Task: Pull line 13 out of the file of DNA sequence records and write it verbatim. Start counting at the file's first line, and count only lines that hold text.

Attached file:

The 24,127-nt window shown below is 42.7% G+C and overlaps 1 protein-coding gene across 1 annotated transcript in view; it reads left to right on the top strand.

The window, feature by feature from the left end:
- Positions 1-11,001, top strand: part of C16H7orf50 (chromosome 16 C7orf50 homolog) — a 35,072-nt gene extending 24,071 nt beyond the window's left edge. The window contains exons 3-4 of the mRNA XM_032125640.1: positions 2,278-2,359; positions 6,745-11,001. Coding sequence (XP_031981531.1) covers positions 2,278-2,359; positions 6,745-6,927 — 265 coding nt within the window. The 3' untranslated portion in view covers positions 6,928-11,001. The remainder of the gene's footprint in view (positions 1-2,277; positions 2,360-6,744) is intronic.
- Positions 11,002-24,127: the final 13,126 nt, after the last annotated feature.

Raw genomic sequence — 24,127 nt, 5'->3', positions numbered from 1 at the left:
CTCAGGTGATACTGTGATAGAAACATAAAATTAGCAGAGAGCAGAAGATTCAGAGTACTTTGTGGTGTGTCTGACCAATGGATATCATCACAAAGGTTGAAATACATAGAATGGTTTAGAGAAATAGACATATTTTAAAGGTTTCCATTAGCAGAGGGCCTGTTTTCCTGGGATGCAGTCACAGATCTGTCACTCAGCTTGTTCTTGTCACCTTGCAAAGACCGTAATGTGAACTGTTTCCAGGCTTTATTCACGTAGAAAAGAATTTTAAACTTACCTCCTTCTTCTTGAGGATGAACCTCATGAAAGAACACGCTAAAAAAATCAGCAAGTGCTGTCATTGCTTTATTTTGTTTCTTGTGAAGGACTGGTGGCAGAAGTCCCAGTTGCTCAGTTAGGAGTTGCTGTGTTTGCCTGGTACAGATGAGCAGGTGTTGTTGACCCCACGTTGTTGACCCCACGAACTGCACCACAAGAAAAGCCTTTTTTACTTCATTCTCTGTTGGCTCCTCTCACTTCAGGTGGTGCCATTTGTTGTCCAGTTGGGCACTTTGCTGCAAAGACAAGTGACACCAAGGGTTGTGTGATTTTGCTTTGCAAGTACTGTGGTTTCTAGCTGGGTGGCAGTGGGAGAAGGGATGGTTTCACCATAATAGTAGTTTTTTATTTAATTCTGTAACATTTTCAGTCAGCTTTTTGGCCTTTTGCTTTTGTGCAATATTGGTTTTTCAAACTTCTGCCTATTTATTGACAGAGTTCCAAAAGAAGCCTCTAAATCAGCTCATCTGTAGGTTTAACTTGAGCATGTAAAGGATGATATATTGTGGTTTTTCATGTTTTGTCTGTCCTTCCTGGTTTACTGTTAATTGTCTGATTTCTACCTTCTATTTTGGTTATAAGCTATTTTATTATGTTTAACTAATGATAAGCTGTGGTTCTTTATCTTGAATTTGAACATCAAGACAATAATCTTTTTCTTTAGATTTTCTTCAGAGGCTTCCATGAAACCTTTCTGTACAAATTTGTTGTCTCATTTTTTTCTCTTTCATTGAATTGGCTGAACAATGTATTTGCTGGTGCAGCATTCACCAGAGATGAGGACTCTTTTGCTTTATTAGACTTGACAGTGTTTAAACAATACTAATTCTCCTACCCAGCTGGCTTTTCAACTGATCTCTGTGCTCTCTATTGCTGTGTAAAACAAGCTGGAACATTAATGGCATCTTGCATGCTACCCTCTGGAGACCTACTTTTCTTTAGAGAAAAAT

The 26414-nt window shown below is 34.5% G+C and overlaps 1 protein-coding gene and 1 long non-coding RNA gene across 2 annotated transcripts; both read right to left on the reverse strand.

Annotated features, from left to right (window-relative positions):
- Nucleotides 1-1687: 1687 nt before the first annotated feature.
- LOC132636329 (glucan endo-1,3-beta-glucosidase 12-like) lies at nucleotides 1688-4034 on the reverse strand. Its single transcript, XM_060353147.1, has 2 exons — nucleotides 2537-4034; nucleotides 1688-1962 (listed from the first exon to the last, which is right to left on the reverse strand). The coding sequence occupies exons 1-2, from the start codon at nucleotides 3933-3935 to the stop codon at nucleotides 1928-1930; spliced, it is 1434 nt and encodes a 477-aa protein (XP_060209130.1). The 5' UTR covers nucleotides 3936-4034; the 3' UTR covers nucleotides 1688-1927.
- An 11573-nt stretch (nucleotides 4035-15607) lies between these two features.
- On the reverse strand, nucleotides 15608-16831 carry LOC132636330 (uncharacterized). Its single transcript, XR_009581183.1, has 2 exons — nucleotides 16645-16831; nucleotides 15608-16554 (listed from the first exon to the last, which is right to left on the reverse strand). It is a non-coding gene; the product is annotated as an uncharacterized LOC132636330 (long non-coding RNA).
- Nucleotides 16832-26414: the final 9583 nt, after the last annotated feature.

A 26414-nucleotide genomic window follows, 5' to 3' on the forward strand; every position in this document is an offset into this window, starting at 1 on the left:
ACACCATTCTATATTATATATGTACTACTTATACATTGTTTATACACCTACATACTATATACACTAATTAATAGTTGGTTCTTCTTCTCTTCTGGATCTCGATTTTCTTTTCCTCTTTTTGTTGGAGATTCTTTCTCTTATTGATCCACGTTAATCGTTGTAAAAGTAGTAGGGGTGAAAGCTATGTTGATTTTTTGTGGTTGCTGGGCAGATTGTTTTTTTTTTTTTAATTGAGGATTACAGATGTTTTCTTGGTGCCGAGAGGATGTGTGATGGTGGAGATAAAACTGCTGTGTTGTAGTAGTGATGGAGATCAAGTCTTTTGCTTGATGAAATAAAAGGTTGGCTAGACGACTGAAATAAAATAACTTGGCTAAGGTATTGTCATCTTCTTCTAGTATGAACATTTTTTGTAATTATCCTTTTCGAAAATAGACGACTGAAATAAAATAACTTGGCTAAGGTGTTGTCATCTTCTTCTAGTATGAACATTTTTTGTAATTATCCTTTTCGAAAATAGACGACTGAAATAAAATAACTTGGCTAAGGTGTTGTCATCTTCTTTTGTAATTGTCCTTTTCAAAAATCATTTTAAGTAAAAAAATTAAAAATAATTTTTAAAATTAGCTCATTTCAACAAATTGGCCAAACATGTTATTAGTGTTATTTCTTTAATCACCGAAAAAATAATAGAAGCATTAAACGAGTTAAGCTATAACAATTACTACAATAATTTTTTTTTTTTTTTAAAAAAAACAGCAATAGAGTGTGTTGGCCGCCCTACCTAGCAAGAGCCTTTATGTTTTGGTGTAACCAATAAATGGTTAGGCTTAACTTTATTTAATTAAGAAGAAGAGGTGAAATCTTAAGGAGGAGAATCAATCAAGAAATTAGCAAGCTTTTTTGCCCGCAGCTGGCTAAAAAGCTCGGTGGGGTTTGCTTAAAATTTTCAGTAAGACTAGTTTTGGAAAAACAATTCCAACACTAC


- Nucleotides 16832-26414: the final 9583 nt, after the last annotated feature.